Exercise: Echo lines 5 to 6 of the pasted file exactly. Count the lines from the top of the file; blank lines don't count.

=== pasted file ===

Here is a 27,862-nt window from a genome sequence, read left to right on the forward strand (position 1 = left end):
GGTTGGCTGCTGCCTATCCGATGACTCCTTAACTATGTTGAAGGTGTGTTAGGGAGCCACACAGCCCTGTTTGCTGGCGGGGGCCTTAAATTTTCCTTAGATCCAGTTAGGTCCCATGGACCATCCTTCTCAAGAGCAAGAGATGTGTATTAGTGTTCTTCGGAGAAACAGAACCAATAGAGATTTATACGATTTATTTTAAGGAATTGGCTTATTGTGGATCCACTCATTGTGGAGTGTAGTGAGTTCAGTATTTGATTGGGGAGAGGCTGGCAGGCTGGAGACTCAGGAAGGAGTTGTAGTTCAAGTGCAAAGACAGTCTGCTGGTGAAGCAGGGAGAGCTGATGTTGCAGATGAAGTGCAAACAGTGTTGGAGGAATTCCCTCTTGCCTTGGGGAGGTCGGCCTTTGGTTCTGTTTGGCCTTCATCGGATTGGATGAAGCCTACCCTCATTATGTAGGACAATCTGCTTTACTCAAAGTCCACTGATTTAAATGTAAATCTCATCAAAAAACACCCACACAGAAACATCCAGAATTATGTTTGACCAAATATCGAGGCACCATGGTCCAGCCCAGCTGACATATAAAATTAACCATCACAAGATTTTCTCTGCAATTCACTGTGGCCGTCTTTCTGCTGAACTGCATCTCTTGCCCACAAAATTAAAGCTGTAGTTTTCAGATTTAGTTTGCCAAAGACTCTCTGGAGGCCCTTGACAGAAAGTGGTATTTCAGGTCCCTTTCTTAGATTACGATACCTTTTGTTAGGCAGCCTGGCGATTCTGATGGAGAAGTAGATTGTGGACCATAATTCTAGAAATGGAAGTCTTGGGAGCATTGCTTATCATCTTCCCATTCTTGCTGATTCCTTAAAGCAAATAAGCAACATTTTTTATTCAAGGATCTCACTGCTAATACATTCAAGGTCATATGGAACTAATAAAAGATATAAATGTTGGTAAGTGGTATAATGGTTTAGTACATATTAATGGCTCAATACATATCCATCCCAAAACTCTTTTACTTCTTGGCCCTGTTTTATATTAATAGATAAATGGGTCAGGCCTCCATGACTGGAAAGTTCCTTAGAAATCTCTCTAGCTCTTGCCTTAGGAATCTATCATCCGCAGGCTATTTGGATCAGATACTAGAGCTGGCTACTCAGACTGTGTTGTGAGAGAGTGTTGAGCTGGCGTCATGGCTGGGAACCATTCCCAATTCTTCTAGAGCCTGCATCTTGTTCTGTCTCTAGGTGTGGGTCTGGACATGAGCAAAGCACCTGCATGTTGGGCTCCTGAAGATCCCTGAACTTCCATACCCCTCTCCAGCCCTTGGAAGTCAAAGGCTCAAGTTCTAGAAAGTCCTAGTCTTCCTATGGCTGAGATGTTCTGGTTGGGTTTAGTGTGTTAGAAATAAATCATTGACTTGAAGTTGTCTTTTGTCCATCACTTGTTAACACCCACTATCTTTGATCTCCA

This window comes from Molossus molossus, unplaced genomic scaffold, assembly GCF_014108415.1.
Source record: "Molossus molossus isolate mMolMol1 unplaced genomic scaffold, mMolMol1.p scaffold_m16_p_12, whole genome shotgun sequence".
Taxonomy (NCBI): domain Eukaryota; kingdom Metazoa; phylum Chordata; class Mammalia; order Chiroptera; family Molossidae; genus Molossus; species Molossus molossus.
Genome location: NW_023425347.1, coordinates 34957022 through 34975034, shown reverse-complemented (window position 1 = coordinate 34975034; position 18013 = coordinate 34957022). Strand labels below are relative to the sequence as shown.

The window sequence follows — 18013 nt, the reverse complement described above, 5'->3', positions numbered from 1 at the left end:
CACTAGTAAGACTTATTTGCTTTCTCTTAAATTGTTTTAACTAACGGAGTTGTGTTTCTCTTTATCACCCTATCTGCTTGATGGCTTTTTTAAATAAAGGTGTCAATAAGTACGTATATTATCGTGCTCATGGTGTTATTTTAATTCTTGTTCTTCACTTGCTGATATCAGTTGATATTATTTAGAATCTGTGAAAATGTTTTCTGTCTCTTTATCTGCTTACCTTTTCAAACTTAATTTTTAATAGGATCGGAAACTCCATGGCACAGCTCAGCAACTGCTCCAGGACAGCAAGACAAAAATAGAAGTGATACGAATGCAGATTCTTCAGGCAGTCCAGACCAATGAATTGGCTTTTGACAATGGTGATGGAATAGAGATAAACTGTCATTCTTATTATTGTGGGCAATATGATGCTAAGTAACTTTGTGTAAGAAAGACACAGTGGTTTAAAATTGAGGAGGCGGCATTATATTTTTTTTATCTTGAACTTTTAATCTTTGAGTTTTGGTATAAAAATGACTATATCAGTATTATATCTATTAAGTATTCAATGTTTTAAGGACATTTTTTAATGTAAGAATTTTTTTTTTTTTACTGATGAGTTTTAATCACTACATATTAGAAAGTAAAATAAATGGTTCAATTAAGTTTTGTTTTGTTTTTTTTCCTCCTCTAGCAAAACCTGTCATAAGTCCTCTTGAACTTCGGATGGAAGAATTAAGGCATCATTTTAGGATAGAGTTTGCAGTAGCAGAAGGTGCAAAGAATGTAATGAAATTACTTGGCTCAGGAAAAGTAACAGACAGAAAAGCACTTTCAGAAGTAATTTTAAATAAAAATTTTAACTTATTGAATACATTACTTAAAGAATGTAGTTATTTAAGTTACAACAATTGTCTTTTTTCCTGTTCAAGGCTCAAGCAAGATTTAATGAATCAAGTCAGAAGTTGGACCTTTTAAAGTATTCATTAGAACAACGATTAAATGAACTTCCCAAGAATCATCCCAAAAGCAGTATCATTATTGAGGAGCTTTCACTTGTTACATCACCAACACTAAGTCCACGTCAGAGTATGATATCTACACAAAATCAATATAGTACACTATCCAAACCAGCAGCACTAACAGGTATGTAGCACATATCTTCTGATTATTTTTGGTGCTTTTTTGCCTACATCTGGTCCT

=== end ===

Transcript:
Taxonomy (NCBI): domain Eukaryota; kingdom Metazoa; phylum Chordata; class Mammalia; order Chiroptera; family Molossidae; genus Molossus; species Molossus molossus.
Genome location: NW_023425347.1, coordinates 34957022 through 34975034, shown reverse-complemented (window position 1 = coordinate 34975034; position 18013 = coordinate 34957022). Strand labels below are relative to the sequence as shown.